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Updated: February 11, 2021

WBJ panelists see optimism for post-pandemic economy

Photo | Grant Welker A housing development is under construction on Chandler Street in Worcester, as housing demand continues during the coronavirus pandemic as other real estate industries are less certain.

Vaccines are being distributed, financial savings have brought pent-up demand, and federal stimulus aid has totaled the equivalent of roughly 17% of the American economy — with potentially far more still to come.

That's enough for Michelle Meyer, a managing director and head of U.S. economics for Bank of America Global Research, to find optimism in the nation's economy after the coronavirus pandemic ends. Gross domestic product had rebounded to three-quarters of its pre-pandemic levels, Meyer said, and unemployment, though still high, is closer to pre-pandemic levels than its peak last summer.

"The good news is that we've gotten out of that hole faster than many, many thought," said Meyer, a keynote speaker for the Worcester Business Journal's annual Economic Forecast Forum, held online Thursday in partnership with the Worcester Regional Chamber of Commerce.

Meyer's optimism was shared by the event's three panelists — in manufacturing, restaurants and life sciences — even if the continuing economic toll of the pandemic was unavoidable. Across Massachusetts, roughly 3,400 restaurants remained closed, for example, said Bob Luz, the president of the Westborough-based Massachusetts Restaurant Association. Of the industry's 301,000 employees statewide before the pandemic, 38% remain out of work, he said.

"We're the most decimated industry of all," he said.

Confidence is starting to turn, however, particularly more broadly among state employers. A monthly business confidence poll conducted by Associated Industries of Massachusetts, an industry group, found more positivity than pessimism in its January poll than at any point since the pandemic started.

"That sends a strong signal for an economic recovery," said John Regan, AIM's president and CEO.

Even Luz is optimistic the restaurant industry can rebound quickly in April once outdoor eating is more practical and case levels are lower. Restaurants may be changed forever after an abrupt shift to take-out and outdoor dining, he said, but the industry is poised to have a strong second half of the year with a return to normalcy and a pent-up demand for spending on dining.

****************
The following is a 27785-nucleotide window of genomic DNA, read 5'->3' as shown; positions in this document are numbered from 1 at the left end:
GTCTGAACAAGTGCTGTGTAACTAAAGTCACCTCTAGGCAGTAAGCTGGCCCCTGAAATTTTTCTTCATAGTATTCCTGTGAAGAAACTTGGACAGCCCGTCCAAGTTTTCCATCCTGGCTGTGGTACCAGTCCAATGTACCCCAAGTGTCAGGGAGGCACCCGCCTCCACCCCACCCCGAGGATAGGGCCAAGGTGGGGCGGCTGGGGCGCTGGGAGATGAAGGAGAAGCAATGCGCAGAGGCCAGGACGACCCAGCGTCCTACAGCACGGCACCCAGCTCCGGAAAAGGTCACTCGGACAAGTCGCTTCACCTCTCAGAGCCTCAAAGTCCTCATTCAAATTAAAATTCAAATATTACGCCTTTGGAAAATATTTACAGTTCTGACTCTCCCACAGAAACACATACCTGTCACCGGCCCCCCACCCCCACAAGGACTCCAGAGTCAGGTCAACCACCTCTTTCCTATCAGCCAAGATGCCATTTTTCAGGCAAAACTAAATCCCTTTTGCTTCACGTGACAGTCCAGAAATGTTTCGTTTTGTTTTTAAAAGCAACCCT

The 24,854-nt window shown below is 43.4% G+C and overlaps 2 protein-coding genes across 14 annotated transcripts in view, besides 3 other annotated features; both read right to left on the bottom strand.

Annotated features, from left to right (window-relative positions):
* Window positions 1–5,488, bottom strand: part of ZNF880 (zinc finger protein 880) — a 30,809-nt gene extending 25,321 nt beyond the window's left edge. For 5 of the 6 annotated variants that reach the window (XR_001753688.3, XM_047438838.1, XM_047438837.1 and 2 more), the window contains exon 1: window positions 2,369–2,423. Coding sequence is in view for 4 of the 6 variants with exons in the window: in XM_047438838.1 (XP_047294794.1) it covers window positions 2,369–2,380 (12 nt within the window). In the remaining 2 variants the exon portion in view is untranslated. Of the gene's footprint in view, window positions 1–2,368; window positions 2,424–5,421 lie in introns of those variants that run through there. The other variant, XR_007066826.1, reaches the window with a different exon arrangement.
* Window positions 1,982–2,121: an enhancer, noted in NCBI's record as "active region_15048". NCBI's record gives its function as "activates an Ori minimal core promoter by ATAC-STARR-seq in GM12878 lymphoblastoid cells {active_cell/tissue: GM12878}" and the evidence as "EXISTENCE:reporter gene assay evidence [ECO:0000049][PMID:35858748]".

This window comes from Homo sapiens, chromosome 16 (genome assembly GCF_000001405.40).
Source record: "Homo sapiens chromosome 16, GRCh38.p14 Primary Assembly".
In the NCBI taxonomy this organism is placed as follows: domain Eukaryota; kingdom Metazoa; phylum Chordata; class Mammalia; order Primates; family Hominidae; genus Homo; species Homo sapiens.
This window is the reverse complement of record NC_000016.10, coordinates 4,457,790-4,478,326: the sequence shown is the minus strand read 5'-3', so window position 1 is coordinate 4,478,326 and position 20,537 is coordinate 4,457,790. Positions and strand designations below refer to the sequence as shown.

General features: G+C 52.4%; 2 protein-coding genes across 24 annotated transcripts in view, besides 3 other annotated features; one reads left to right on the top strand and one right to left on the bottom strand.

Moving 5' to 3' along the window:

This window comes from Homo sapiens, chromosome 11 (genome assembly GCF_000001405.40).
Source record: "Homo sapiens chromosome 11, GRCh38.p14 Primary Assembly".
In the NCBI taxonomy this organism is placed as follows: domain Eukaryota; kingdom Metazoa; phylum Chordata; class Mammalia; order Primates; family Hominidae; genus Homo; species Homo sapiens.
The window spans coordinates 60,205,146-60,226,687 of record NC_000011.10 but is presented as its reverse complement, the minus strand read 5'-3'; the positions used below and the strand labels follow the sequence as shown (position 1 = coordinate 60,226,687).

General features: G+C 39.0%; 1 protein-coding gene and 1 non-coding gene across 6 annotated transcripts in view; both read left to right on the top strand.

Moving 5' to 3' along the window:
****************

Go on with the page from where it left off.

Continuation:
"Confidence is high and people are going to want to come back," Luz said.

While restaurants have significant ground to make up, other industries have been relatively spared, panelists said. Manufacturing, the largest sector in Central Massachusetts when ranked by economic output, was broadly considered an essential business and continued through the pandemic without major job loss. Life sciences have boomed, particularly in and around Boston, making it the top metro area for the industry by both funding and total laboratory space.

"We've comfortably sat in the No. 1 position for years," said Travis McCready, the executive director for U.S. life sciences markets for the Boston office of the real estate firm JLL, whose own rankings placed Boston at the top. The industry's employment in the area rose 54% in the past five years through 2020, he said, with 45,000 total workers.

McCready, the former president and CEO of the Massachusetts Life Sciences Center, a state agency, said major life science firms are increasingly looking toward the Worcester area. Already, that roster includes AbbVie, LakePharma and WuXi Biologics, which is building its site on Belmont Street next to AbbVie. Names like those, along with UMass Medical School, Worcester Polytechnic Institute and incubator spaces such as Massachusetts Biomedical Initiatives, gives Worcester a strong base for further growth, he said.

"You're on the radar screen," McCready said.

The panelists also addressed another major national story in the past year: diversity and inclusion.

Regan touted member businesses making strides in hiring and promoting a more diverse group of workers, and Luz said restaurants, with a higher rate of female and minority workers, have long offered opportunities to start at entry-level restaurant positions and advance into management and ultimately ownership. Life sciences does not have the same track record, McCready said. Too many firms in the industry have left needed positions unfilled rather than hire a more diverse staff, he said.

To Meyer, an economy that more broadly benefits the most people would help the entire economy. Research, she said, has repeatedly shown income going into the hands of the most people circulates most widely back through the economy.

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